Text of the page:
When looking that the letters and epistles of the New Testament, we are always driven back to the book of Acts for primary information on the expanse of the gospel in various locations, involving also various characters. And to do this for the Corinthians, we go back to the account in Acts chapter 18.
There may well have been some followers of Jesus in the city before Paul arrived, though it is highly unlikely that they were formed together into anything resembling a church. More likely, they were struggling to maintain some footing within the synagogue in Corinth. Likely also surrounding the activities of the synagogue were Gentile peoples who may have been turned off by the licentious behaviors in this pagan city, being attracted to the monotheism of the Jewish faith. However, the pathway forward was complicated and strewn with identity obstacles.
Paul was likely interested in getting a gospel foothold in this uniquely secular city, knowing of the great need for this truth. And beyond that, with the coming and goings of people in and out of this center of trade, the gospel message would also be heard and forwarded elsewhere.
As Paul arrives, he is coming off a very difficult recent season of ministry. The response to the preaching of Christ in Athens was rather tepid, and great difficulties and conflicts in Macedonia (Philippi, Thessalonica, Berea) with the hostile Jewish element were not far past.
As Paul arrives in Corinth we see that he meets and stays with a Jewish couple – Aquila and Priscilla.
Acts 18:1 – After this, Paul left Athens and went to Corinth. 2 There he met a Jew named Aquila, a native of Pontus, who had recently come from Italy with his wife Priscilla, because Claudius had ordered all Jews to leave Rome. Paul went to see them, 3 and because he was a tentmaker as they were, he stayed and worked with them. 4 Every Sabbath he reasoned in the synagogue, trying to persuade Jews and Greeks.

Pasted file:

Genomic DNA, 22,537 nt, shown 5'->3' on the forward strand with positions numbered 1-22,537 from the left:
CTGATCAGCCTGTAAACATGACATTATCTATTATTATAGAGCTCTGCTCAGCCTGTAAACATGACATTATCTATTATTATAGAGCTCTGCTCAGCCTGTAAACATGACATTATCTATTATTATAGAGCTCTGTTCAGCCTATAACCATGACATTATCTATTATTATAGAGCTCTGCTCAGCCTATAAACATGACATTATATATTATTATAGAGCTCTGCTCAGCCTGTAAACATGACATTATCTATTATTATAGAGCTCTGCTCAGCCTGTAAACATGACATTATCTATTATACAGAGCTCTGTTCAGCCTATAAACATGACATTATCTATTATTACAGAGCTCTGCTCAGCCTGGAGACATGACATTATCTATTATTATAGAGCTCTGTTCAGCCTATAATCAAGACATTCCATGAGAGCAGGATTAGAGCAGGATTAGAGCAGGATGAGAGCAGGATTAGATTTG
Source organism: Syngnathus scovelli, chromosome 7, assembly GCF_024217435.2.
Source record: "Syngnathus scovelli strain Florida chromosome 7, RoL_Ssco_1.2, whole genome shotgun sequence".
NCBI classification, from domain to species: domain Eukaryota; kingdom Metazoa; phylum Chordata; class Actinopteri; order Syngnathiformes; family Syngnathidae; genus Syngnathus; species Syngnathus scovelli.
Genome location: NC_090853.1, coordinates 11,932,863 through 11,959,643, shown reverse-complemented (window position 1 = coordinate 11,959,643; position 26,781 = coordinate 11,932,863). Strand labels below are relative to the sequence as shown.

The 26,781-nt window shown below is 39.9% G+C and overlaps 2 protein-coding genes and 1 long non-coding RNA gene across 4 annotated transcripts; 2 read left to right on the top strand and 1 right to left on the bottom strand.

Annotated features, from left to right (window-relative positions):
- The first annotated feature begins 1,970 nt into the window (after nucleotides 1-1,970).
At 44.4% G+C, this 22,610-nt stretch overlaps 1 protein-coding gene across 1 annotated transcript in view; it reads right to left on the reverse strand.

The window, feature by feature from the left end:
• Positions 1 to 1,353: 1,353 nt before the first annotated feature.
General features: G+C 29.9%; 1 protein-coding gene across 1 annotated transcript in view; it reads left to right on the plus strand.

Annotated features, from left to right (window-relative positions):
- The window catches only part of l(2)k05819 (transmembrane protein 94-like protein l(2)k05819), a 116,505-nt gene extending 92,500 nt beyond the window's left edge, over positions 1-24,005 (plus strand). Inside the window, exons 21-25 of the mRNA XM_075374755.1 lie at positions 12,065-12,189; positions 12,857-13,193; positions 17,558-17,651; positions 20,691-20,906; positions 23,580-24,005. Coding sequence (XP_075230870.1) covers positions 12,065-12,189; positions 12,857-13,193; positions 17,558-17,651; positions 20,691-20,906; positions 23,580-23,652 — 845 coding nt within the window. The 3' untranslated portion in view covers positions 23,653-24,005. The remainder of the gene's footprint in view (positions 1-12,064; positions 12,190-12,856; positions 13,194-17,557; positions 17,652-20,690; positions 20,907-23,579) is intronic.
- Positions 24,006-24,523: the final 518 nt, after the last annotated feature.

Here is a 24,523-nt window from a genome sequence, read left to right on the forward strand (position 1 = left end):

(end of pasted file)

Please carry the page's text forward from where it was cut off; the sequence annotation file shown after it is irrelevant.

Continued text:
We don’t know if they all knew each other previously, if this couple had become Christians in the past, or if their salvation was through this association with Paul. Perhaps they merely came into partnership because of the common trade of tent making (leather working). This likely also indicates that Paul needed to make some money for personal sustenance. But when Silas and Timothy arrive, they bring an offering that thereby set Paul free to concentrate on preaching.
Acts 18:5 – When Silas and Timothy came from Macedonia, Paul devoted himself exclusively to preaching, testifying to the Jews that Jesus was the Messiah. 6 But when they opposed Paul and became abusive, he shook out his clothes in protest and said to them, “Your blood be on your own heads! I am innocent of it. From now on I will go to the Gentiles.
Ugh! It happens again – Jewish opposition. You can’t blame Paul for being very disgusted and exclaiming how he would focus now on Gentile ministry.
Acts 18:7 – Then Paul left the synagogue and went next door to the house of Titius Justus, a worshiper of God. 8 Crispus, the synagogue leader, and his entire household believed in the Lord; and many of the Corinthians who heard Paul believed and were baptized.